I’m here with another book review today! After feeling the need to write about “The slow professor”, I realized I had not explicitly sung the praises of Cathy Mazak’s “Making Time to Write“. We also got the chance to interview Cathy Mazak for the PhD Talk podcast and so much of what she said rang true for me, so go listen to the episode and make sure you read her book.
Making Time to Write argues that writing is a way to resist the patriarchy and the neoliberal university. While the book provides practical advice and strategies for academics to make writing a priority in their work days, it is also a call to action for all marginalized individuals to claim their space and their voice.
Mazak’s argument is clear and well-supported. She emphasizes that writing is not just a personal pursuit, but a political one. She writes, “Writing is an act of resistance against the patriarchy, against the neoliberal university, against the structures that tell us we are not enough“. Mazak contends that the patriarchal system is designed to silence voices and limit access to power. She argues that writing, and making time to write, is a way to push back against these limitations and claim a space for ourselves and our ideas.
In addition to her compelling argument, Mazak’s practical advice and strategies make Making Time to Write an excellent resource for academics. The book is divided into three parts: Finding Time to Write, Overcoming Writing Challenges, and Making Writing a Sustainable Habit. Here are six of the best tips from the book that called my attention:
- Create a writing schedule that works for you: Mazak suggests finding a time of day that works best for you to write and creating a schedule that is realistic and achievable. Don’t push writing to the weekends and early mornings or evenings, but put it in your actual work days.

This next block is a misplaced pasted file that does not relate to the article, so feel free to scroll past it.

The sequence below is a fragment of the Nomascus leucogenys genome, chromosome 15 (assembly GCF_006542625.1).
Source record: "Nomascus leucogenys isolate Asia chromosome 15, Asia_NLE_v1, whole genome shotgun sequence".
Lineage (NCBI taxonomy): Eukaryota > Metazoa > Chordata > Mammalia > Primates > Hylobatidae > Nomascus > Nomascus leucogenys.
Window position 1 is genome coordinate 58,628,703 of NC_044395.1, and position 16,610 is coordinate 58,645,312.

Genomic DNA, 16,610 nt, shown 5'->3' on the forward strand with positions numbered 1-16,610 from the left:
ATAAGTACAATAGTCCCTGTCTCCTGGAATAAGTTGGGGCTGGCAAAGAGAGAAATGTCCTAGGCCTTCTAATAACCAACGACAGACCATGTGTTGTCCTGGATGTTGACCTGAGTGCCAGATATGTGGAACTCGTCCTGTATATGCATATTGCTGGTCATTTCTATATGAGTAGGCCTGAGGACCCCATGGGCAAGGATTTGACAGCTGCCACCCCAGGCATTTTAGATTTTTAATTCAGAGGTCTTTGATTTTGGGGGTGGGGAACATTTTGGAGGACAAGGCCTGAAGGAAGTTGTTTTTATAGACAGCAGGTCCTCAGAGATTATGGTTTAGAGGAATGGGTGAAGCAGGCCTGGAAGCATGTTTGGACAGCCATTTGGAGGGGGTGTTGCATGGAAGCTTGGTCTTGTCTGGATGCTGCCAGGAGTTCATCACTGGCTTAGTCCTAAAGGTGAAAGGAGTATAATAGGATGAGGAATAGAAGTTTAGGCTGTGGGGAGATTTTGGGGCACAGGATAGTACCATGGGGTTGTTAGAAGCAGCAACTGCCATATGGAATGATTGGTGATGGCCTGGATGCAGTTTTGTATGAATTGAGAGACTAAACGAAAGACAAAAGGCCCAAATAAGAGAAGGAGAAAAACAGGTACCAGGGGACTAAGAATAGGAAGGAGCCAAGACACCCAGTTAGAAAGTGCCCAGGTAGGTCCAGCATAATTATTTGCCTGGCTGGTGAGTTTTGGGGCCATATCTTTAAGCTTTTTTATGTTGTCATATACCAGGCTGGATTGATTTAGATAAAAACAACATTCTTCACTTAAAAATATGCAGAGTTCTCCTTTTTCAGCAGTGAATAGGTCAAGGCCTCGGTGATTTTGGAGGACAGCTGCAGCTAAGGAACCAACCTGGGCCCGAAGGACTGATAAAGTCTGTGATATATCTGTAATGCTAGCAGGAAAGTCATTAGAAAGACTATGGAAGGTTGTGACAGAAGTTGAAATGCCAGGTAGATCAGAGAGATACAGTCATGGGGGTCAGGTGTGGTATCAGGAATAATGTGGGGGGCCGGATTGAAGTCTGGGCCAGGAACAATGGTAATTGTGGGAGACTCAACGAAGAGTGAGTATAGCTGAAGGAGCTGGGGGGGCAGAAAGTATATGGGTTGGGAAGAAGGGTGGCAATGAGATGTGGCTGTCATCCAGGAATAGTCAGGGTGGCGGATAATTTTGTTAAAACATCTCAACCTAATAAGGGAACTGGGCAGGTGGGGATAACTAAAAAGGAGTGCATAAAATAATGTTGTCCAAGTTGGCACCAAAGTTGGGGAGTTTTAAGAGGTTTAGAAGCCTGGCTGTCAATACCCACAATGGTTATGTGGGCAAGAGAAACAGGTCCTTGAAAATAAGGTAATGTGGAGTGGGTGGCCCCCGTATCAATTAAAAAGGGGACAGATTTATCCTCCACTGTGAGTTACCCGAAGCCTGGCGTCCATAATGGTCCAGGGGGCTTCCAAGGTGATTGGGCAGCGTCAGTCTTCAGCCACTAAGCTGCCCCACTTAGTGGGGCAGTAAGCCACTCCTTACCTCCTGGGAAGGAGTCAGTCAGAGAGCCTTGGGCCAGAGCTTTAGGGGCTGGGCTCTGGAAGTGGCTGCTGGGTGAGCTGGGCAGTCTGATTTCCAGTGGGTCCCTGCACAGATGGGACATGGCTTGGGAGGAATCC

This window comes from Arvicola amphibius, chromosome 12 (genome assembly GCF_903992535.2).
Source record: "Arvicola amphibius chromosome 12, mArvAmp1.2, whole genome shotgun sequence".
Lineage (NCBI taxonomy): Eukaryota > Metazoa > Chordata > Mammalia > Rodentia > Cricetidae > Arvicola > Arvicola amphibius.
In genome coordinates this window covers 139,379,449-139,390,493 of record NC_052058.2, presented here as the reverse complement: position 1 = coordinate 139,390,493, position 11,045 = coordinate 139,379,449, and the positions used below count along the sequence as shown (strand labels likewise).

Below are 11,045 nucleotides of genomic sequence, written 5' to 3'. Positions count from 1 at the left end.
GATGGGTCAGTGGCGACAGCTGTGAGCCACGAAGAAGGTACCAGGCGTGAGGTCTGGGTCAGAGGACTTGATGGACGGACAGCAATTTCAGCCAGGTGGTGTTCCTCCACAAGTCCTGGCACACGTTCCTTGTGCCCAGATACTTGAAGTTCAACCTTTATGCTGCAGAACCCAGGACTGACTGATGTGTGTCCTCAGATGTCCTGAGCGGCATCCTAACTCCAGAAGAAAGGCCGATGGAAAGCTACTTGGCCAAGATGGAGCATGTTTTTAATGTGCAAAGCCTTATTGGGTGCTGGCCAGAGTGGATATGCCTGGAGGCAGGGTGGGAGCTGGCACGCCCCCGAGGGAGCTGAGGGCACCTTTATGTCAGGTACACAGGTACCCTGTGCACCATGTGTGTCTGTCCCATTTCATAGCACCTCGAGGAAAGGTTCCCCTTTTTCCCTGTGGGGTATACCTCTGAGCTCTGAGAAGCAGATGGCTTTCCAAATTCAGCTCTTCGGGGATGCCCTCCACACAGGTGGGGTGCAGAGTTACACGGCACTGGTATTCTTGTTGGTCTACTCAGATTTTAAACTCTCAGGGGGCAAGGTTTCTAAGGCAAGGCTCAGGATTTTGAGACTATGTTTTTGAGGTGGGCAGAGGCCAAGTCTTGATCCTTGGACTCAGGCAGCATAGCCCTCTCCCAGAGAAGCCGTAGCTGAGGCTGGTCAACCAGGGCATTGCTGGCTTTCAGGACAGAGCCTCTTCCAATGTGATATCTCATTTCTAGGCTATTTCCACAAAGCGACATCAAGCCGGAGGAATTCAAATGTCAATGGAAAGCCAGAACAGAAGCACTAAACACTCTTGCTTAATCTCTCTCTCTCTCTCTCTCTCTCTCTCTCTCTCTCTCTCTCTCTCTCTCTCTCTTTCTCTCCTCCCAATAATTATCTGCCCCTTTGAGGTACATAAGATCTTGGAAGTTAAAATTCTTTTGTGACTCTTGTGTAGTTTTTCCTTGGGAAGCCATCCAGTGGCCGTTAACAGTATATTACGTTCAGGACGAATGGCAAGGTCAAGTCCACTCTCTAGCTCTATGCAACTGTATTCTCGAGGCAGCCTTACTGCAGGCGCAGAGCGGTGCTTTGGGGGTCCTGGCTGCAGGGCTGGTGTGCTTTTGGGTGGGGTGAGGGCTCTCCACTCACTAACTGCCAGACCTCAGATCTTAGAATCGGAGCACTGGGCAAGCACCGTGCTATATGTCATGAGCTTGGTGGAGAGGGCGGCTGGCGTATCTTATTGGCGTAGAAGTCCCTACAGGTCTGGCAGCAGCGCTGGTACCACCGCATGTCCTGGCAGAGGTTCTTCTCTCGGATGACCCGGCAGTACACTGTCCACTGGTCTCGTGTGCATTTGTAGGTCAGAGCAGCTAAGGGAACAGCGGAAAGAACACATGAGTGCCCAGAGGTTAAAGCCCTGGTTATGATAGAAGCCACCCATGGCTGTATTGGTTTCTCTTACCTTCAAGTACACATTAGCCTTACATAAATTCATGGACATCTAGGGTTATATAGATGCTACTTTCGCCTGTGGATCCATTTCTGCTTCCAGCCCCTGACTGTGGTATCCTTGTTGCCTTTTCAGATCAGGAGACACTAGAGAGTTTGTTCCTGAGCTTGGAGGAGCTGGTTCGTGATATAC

- Break down larger writing projects: Large writing projects can be overwhelming. Mazak recommends breaking them down into smaller, more achievable tasks to make them more manageable. While this advice is something we have all heard before, it’s tried and tested and true – so it’s a good reminder for all of us.
- Use prompts and exercises to generate new ideas: Sometimes the hardest part of writing is getting started. Mazak provides prompts and exercises to help writers generate new ideas and overcome writer’s block. I loved her advice on thinking about my publishing pipeline.
- Find a writing buddy or group: Accountability can be a powerful motivator. Mazak recommends finding a writing buddy or joining a writing group to stay motivated and on track. This advice is in line with the programs that Scholar’s Voice offers, where group writing sessions are one of the ingredients to get writing back on track.
- Practice self-care: Writing can be emotionally taxing. Mazak advises taking breaks when needed and practicing self-care to avoid burnout. Taking care of ourselves in a culture of overwhelm is an act of rebellion as well – and this is something I have been thinking about a lot after reading her book.
- Frame writing as an act of resistance: Mazak argues that writing is an act of resistance against the patriarchy and the neoliberal university. By framing writing in this way, she empowers writers to claim their space and their voice.
One of the strengths of Making Time to Write is that Mazak focuses on the experiences of marginalized writers. She acknowledges the unique challenges faced by academic parents, women, people of color, and others who are traditionally underrepresented in academia. Mazak writes, “I want to offer a feminist, antiracist, pro-parent, pro-graduate student, pro-contingent faculty approach to writing”. This focus on inclusivity and diversity makes the book an invaluable resource for all writers who are looking to find their voice and make time for writing – and that’s why I wanted to highlight this book today after the much less intersectional “Slow professor” I reviewed last week.
Overall, I found Making Time to Write to be an interesting and enjoyable book. Mazak’s argument that writing is an act of resistance is compelling and empowering, and her practical advice and strategies are easy to implement. The book is well-organized and easy to follow, and Mazak’s writing is engaging and accessible.
My overall rating of Making Time to Write is 4/5. I appreciate that Mazak focuses on minorities and academic parents and offers a feminist, antiracist approach to writing. Her argument that writing and taking care of ourselves are acts of resistance is compelling, and her practical advice and strategies are helpful for writers at all levels.